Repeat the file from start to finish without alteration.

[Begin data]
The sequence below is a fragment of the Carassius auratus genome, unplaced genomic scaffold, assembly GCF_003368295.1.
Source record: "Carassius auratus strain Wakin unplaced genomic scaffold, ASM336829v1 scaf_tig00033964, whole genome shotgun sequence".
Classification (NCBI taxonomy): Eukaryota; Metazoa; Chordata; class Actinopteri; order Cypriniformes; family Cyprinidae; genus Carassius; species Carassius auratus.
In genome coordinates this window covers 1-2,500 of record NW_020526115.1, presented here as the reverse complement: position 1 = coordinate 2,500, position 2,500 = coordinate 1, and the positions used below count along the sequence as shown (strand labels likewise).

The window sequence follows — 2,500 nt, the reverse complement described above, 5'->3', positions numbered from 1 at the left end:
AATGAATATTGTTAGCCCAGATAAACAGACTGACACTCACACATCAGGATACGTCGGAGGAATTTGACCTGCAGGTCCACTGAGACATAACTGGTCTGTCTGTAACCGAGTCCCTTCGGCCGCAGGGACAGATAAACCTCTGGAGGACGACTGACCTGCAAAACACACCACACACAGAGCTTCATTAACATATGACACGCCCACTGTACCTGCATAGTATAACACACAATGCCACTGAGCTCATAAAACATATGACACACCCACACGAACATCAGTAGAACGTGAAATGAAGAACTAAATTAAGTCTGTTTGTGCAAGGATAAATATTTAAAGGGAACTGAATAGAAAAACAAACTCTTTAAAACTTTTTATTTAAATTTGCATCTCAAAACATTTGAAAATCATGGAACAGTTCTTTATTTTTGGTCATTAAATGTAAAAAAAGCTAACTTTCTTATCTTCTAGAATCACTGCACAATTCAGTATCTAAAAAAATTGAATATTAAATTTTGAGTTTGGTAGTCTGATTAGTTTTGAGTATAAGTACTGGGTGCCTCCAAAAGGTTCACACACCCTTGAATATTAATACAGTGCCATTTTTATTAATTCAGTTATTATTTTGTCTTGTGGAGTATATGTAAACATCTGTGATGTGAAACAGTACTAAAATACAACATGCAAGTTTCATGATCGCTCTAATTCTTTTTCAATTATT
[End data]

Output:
The sequence below is a fragment of the Carassius auratus genome, unplaced genomic scaffold, assembly GCF_003368295.1.
Source record: "Carassius auratus strain Wakin unplaced genomic scaffold, ASM336829v1 scaf_tig00033964, whole genome shotgun sequence".
Classification (NCBI taxonomy): Eukaryota; Metazoa; Chordata; class Actinopteri; order Cypriniformes; family Cyprinidae; genus Carassius; species Carassius auratus.
In genome coordinates this window covers 1-2,500 of record NW_020526115.1, presented here as the reverse complement: position 1 = coordinate 2,500, position 2,500 = coordinate 1, and the positions used below count along the sequence as shown (strand labels likewise).

The window sequence follows — 2,500 nt, the reverse complement described above, 5'->3', positions numbered from 1 at the left end:
AATGAATATTGTTAGCCCAGATAAACAGACTGACACTCACACATCAGGATACGTCGGAGGAATTTGACCTGCAGGTCCACTGAGACATAACTGGTCTGTCTGTAACCGAGTCCCTTCGGCCGCAGGGACAGATAAACCTCTGGAGGACGACTGACCTGCAAAACACACCACACACAGAGCTTCATTAACATATGACACGCCCACTGTACCTGCATAGTATAACACACAATGCCACTGAGCTCATAAAACATATGACACACCCACACGAACATCAGTAGAACGTGAAATGAAGAACTAAATTAAGTCTGTTTGTGCAAGGATAAATATTTAAAGGGAACTGAATAGAAAAACAAACTCTTTAAAACTTTTTATTTAAATTTGCATCTCAAAACATTTGAAAATCATGGAACAGTTCTTTATTTTTGGTCATTAAATGTAAAAAAAGCTAACTTTCTTATCTTCTAGAATCACTGCACAATTCAGTATCTAAAAAAATTGAATATTAAATTTTGAGTTTGGTAGTCTGATTAGTTTTGAGTATAAGTACTGGGTGCCTCCAAAAGGTTCACACACCCTTGAATATTAATACAGTGCCATTTTTATTAATTCAGTTATTATTTTGTCTTGTGGAGTATATGTAAACATCTGTGATGTGAAACAGTACTAAAATACAACATGCAAGTTTCATGATCGCTCTAATTCTTTTTCAATTATT